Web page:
Loves like this come only once — maybe twice — in a lifetime, and journalists around the world aren’t letting the chance for happiness pass them by.

Foreign press: All Obama, all the time – Michael Calderone –

And now here’s a somewhat battered John Kass, sometime conservative, writing in the Chicago Tribune about the coverage of this sacred event — the annointing of Obama. Barack is our prophet, priest, and king. Sure, that’s what Christians say about Jesus Christ, but why am I letting my personal beliefs about the Messiah dim my outlook on the person who could embody all of those ideals that Christ actually, umm, embodied.  oops, I’m saying that the press is portraying Obama as a Messiah figure, and everyone knows this already. It’s not news. Move along.

And that’s the problem with the recognition of liberal media bias in this case. I have a sense that most people may think “Sure, the press is cossetting and cozying up to Obama. But so what? Aren’t they right? Aren’t they reflecting what we all feel deep down?”

Whither Economics?

Am in the midst of reading Tim Harford’s “The Undercover Economist” (Little, Brown, 2006), and was struck by my extreme lack of knowledge in this area. The author, a columnist for the Financial Times and occasional contributor, breaks down the beautiful science to make it accessible and fascinating for dunderheads like me. Gem chapters include “Beer, Chips and Globalization.”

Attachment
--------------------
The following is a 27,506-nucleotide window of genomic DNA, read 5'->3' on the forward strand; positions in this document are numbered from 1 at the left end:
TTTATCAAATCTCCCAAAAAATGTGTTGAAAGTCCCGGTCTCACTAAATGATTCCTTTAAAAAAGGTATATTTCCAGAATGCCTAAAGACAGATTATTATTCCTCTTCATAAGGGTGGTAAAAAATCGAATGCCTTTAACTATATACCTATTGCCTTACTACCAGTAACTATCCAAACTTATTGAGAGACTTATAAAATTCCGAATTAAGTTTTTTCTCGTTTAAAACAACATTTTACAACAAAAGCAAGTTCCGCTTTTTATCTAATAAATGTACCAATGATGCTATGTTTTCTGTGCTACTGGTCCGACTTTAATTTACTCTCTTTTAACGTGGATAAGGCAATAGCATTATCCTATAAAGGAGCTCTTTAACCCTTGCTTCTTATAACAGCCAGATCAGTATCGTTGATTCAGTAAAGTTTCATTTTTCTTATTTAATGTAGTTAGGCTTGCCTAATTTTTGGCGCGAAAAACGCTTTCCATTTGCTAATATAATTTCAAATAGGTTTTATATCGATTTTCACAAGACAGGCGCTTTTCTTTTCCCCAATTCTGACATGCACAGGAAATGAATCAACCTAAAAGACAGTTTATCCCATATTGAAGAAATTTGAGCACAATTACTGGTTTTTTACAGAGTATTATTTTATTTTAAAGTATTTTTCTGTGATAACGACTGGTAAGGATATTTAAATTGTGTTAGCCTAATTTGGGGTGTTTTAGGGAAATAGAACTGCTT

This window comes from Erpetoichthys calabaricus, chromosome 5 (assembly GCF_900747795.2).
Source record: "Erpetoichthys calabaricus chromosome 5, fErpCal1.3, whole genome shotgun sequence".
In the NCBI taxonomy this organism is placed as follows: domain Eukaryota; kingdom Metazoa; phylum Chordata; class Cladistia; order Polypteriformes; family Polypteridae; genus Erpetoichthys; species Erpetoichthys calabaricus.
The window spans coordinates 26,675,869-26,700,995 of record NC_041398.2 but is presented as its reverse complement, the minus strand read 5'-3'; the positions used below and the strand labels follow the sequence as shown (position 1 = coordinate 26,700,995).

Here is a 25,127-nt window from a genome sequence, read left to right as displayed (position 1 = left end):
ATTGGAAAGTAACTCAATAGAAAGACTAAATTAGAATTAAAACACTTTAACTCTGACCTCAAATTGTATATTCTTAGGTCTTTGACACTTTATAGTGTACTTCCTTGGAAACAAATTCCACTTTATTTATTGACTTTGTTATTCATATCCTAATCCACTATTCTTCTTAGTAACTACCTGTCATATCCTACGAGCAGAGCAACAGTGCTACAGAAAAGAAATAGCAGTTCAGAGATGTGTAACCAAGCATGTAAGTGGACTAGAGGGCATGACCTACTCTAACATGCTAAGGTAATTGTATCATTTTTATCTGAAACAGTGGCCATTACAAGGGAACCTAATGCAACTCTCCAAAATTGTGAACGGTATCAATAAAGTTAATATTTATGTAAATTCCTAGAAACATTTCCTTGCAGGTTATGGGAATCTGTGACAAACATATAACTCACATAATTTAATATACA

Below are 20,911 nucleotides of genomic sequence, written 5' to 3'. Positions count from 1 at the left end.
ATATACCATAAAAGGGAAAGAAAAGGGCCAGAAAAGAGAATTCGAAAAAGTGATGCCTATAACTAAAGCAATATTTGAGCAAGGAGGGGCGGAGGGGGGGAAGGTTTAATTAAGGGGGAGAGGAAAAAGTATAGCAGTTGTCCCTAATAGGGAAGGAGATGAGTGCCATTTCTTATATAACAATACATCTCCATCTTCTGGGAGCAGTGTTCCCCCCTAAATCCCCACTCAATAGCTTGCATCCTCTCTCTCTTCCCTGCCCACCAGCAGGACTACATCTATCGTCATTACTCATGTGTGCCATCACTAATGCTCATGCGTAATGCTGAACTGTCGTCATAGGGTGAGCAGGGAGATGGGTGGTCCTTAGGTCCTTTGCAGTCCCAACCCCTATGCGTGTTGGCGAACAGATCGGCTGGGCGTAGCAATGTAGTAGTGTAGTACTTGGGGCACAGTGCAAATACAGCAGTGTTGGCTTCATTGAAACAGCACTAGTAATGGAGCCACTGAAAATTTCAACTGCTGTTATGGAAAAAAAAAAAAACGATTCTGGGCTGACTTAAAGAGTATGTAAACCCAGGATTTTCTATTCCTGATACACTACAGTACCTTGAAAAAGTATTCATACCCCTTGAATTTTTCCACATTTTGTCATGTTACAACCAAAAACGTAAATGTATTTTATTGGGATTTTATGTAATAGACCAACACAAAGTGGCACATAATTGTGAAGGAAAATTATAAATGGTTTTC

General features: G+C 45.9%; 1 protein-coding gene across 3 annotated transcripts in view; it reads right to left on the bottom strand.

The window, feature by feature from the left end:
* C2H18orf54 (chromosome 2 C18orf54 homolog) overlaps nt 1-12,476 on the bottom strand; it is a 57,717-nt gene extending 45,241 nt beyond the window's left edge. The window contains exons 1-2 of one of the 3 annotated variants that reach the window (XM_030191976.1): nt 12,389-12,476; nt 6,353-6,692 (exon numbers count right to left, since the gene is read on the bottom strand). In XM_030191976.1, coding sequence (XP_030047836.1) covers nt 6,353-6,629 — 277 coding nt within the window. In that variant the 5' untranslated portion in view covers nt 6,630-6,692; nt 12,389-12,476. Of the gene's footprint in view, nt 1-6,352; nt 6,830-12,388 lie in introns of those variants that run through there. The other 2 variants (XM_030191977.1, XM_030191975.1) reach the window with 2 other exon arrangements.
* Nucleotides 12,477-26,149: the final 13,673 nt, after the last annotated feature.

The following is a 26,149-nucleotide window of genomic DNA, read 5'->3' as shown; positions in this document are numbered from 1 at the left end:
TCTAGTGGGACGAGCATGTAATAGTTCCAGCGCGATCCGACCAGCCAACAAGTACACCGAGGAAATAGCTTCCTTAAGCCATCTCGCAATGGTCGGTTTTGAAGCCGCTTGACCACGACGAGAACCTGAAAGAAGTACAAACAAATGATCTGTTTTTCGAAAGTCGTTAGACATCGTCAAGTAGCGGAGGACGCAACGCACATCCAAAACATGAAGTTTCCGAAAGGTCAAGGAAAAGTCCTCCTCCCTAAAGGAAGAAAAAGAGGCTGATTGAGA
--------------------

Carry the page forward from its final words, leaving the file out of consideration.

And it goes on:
The product of a fairly good secondary school and university, I was never required to take an economics course. My post-college education primarily consists of books such as “Freakonomics” and the movie “A Dangerous Mind.”

Barack Obama believes that requiring students to take a second language is the answer to making America more aware of the world and make U.S. tourists more palatable to the Frogs, but wouldn’t making economics a required course in high school be more advantageous?

It would be easy enough to get rid of filler classes such as Yearbook and Basketweaving and teach students how to actually think. A semester devoted to why poor countries are poor may do the little pampered darlings a world of good and cut down on traffic stoppages due to student-filled protests. See, everyone wins.

What to do about the Olympics

Don’t watch. Seriously. The only way to bring the idiots at the IOC in Geneva to heel is to hit them in their pocketbooks. If nobody watches the Olympics, TV revenues go into the toilet and networks tell the IOC not to choose a homicidal, totalitarian dictatorship the next time.